March Against Monsanto: Social Democracy in Action

Localspeak
Candida McCollam Owner/Partner, Localspeak

Posted on June 4th 2013

March Against Monsanto: Social Democracy in Action

It’s time for food suppliers and producers to listen up. Social networks are buzzing and their stingers are aimed squarely at Monsanto—the infamous GMO and GEO [genetically engineered organism] behemoth—along with governments, food safety and environmental protection policy makers and oversight entities. An ironic twist? The sting may not come from a swarm of mutant attack bees, whose populations are also endangered by Monsanto, thanks to a genetically engineered patented pollen that contaminates crop fields and, via innocent breezes, moves airborne even to organically farmed fields. 

Perhaps not since Ralph Nader hatched Nader’s Raiders, minions of socially conscious citizens who pushed to overhaul governmental food and environmental policy, have we seen the level of public outrage over food safety now stirring in social media and growing globally.

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A new movement is being spawned by a kinship of people across the world, unified by a nonpartisan and unbiased social media ecosphere. Last weekend, hundreds of thousands of people concerned about Monsanto’s unbridled insinuation of dangerous or questionable substances into the food chain joined in 400 cities to March Against Monsanto. The global protest called for stricter governmental GMO and GE controls and full disclosure of risk. 

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As I blogged last month, the extent to which Monsanto will go to surreptitiously conceal its thirst for GMO hegemony in our food and environmental chain has no limits.  And no brand is immune from public scrutiny, as our NetBase word cloud reveals. 

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It all started in April, when President Obama signed the budget bill H.R. 933. Secreted within the extended “must sign” agricultural funding bill was a sweetheart deal for agribusiness, a provision now dubbed the Monsanto Protection Act (actually Section 735), effectively giving the seed company immunity from future litigation, regardless of harmful effects discovered in their GMO or GE seeds. 

But social media is a democratizing force, an ecosphere where netizens are attracted to like minds and social causes in the new kinship economy. Right away Food Democracy Now! and others got going with petitions, calling squads and other attention-getting methods. Soon The March Against Monsanto showed the power of social media to drive a movement for food democracy.  There is nowhere to hide in our transparent new world order. 

Even if some politicians haven’t found their listening ear (or can’t find their inner social conscience), their constituents know how to get their attention. As for brands, social listening is the new innovation in the kindred economy. It is where creative alternative sustainable solutions are being created and partnerships fostered.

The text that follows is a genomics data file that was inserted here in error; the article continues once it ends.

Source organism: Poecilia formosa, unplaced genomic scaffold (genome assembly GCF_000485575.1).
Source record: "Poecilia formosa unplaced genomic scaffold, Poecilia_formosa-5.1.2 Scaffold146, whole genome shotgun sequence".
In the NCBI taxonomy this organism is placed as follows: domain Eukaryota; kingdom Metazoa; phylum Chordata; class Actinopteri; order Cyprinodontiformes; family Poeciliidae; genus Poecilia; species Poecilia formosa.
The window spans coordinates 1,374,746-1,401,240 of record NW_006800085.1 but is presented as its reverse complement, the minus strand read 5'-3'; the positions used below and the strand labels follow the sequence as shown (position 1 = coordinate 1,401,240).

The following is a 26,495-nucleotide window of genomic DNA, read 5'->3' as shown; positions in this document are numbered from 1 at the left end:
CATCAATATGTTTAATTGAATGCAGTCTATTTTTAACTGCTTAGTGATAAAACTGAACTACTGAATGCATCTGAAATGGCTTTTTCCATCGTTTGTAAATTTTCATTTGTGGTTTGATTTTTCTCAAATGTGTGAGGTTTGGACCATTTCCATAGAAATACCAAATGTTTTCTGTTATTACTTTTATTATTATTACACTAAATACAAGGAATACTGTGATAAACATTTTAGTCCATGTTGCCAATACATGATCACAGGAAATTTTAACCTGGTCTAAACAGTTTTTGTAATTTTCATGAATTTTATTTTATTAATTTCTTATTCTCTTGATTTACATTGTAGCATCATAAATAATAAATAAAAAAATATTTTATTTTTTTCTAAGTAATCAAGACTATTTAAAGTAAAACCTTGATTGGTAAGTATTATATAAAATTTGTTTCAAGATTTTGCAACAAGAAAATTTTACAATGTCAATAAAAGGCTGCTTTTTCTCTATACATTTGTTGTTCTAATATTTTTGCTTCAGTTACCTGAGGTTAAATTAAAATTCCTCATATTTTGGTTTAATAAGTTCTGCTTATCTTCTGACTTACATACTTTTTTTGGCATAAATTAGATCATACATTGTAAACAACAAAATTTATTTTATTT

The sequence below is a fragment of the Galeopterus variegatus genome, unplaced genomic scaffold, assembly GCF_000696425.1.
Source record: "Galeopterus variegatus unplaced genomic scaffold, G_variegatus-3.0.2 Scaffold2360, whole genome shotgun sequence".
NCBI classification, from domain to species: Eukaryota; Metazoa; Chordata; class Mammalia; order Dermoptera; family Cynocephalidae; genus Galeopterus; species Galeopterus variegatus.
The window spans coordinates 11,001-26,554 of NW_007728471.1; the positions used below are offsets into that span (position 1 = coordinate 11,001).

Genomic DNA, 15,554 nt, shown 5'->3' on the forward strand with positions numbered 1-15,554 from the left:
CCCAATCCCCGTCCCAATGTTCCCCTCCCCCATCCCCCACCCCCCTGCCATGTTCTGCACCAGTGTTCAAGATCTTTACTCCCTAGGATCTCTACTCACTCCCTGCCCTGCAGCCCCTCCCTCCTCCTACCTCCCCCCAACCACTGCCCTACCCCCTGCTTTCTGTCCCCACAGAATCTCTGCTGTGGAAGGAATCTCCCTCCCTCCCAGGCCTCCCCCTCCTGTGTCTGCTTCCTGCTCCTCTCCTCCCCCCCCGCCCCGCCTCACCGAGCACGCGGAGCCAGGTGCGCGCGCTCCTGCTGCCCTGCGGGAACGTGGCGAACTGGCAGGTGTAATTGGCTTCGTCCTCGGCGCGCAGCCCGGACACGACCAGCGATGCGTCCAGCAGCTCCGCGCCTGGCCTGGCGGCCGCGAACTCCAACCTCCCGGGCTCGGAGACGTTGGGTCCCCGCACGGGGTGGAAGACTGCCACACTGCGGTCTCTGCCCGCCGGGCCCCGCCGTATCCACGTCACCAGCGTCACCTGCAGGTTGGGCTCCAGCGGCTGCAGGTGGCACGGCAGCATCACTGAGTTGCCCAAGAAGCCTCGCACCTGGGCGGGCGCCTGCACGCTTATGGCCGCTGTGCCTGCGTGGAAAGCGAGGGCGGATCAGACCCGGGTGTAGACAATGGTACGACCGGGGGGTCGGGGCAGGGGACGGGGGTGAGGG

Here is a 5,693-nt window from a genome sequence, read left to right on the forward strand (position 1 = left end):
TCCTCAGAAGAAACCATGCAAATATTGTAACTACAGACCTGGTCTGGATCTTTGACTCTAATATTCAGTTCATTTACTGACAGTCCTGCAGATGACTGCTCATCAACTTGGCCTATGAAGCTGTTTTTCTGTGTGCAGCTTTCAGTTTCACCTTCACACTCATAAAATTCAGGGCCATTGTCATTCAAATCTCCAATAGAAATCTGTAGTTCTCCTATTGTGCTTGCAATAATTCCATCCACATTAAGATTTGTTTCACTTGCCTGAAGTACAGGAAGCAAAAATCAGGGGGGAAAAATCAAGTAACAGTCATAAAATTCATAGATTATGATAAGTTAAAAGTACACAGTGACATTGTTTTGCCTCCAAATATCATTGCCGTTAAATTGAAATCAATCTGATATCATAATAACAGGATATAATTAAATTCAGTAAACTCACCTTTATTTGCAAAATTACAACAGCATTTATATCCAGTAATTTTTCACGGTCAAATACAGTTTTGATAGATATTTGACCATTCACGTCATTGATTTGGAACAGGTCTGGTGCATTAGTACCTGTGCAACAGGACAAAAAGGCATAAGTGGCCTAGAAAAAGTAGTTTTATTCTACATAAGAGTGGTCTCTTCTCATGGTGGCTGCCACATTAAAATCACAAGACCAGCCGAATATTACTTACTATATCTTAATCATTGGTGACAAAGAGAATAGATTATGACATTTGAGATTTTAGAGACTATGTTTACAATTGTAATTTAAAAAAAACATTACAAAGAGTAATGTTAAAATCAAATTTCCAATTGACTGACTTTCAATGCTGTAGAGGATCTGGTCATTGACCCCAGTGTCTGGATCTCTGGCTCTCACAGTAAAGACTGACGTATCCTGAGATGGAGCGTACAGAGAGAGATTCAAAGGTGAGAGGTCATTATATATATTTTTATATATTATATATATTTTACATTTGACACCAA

Localspeak

Candida McCollam

Owner/Partner, Localspeak

Global social media analyst, research strategist and localization expert. Delivers global social media brand audits, analytics, brand innovation, media tracking. NetBase partner, leverages award-winning NLP platform Insight Composer to deliver global brand insights and analytics in 40 languages. Yogini, linguaphile, passionate about global cultural research, social brand innovation, competitive positioning, social analytics.

 
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Comments

Excellent points !

The corporate media has managed to sidepass some serious real news: Europe and Japan have suspended corn purchases due to the disclosure that GMO corn has infected non GMO corn in Oregon.

The FDA has not investigated the implications of the long tem effects of GMO processes; Monsanto has managed to leverage lobbying efforts and money as well as placing former execs within the current administrationinto protection and profit.

Europe has banned GMO as well as refused to purchase GMO produced food; the latest item about the cross-infestation of corn will have serious implications for US producers.

Social media, used with responsibility,is a major force in changing the way Government works. The Monsanto "protection" bill is a corrupt act to protect a corporate entity from the damage it has done to agriculture, here and now possibly in Europe and Asia.

 

Great overview of how social media can impact politics and our government. This is an example of how a provision of a bill, which could have nothing to do with the overall bill, can be impacted if the legislation is passed. Knowledge is power, so they say, and because this bill was passed in April, it has outraged people across the country. Social media has provided an outlet for many people to be heard and express their thoughts to their local politicians. This will likely not be the only time that social media is used in this way.